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Farm Credit Mid-America partnership supports diverse future ag leaders

When staff from the College of Agriculture’s Office of Multicultural Programs gathered at a retreat, Pamala Morris, associate dean, director of the Office of Multicultural Programs (OMP) and professor of agricultural sciences education and communication, asked them to think about these questions: “What do you really value?” and “What are you passionate about?” 

Their collective answer, she explains, was a “sense of belonging,” and all the work in their office connects to that passion.  

“We want to make sure that everybody within the college is respectful to each other, has a pride and a passion for the work they do in the college, and has a sense of belonging,” Morris said. “We know that if they feel they belong, then they’re going to work to maximize their fullest potential.” 

To help realize that mission, OMP has connected with agriculture industry partners who share their vision to support current or new OMP programs.

Farm Credit Mid-America has a long history of partnering with the College of Agriculture, including membership in the Center for Commercial Agriculture and support for the undergraduate advising center in the Department of Agricultural Economics, as well as annual scholarships. 

workshop
Students in the LeaderShape Catalyst program (also photo above) learned to craft their own stories of leadership while connecting with and listening to others. Photos by Zachary Brown.

“When Purdue College of Ag and the Office of Multicultural Programs approached us about this opportunity, we were eager to learn more, since this addresses two areas that are very important to us: support for future generations of agriculture and diversity in our industry,” said Steve Witges, senior vice president of agricultural lending for Farm Credit Mid-America in Indiana.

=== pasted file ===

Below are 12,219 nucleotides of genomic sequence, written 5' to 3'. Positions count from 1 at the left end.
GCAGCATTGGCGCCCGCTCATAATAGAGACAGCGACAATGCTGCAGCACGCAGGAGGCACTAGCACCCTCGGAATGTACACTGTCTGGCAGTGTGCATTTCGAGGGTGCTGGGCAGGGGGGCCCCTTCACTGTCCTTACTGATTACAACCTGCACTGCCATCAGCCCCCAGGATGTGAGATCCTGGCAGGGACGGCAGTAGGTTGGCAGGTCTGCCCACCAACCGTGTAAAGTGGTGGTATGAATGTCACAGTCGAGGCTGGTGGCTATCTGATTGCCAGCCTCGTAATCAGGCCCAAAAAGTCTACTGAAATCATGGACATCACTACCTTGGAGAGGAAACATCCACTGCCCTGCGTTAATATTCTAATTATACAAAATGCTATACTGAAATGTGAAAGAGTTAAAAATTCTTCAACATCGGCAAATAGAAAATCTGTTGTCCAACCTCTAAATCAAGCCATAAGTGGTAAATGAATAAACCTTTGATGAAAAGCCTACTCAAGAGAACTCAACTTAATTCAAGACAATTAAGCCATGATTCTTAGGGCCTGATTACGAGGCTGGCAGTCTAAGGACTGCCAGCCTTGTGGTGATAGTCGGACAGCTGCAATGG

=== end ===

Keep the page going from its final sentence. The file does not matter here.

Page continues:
Farm Credit Mid-America is interested in providing exposure to agriculture for students who might not typically encounter it and expanding opportunities for underrepresented minority students in agricultural careers. The company hopes the partnership will provide students with a welcoming environment to develop and fine-tune their leadership and other skills heading into the workforce. 

That aligned well with OMP’s goals, Morris said. “We wanted something in place that could not only address some of the critical issues in retaining underrepresented minority and first-generation college students, but also serve as a mentoring program that would benefit as many students in the college as possible.”  

After some research, OMP landed on the national program LeaderShape. The organization’s one-day Catalyst program, sponsored for the next five years by Farm Credit Mid-America, helps participants develop their individual path, connect to groups and causes they care about, and become a catalyst in their personal development and for the groups they’re a part of. 

The workshop, with room for up to 60 students to enroll, is held twice a year. The first session in April 2022 included undergraduate and graduate students as well as students from Ag Ambassadors and Minorities in Agriculture, Natural Resources and Related Sciences (MANRRS). Participants reflected on and learned to craft their own stories of leadership while connecting with and listening to others. Participants also discussed how the strengths of different members of the group can move them to action.  

Farm Credit Mid-America funding also helps support travel to regional workshops and national conferences for MANRRS students.  

“Just as philanthropy is vital to Purdue’s success, our community investment programs are a vital part of our purpose to secure the future of rural communities and agriculture,” Witges said. “Through these investments, we’re supporting future generations of ag leaders, investing in agriculture, supporting the way of life important to farm families and helping to build rural communities.” 

Nira Grynheim
Nira Grynheim, 2021-2022 president of Purdue MANRRS

The LeaderShape program, Morris said, “creates this sense of belonging, but also helps students to develop leadership skills.” 

And those qualities help both partners achieve their mission. At an open house for Nira Grynheim, who received her bachelor’s degree in animal sciences in May, Morris reflected with Grynheim’s parents how much their daughter had grown as a result of her engagement in the college and as president of MANRRS for the 2021-2022 academic year. 

“I told them, ‘When your daughter first came into the college, she didn’t know many people, but she took my class her first semester. After that, she just seemed to blossom because she joined MANRRS,’” Morris said. 

Grynheim’s mother agreed, telling Morris, “I noticed a difference in her. The confidence that she has in herself is unbelievable.” 

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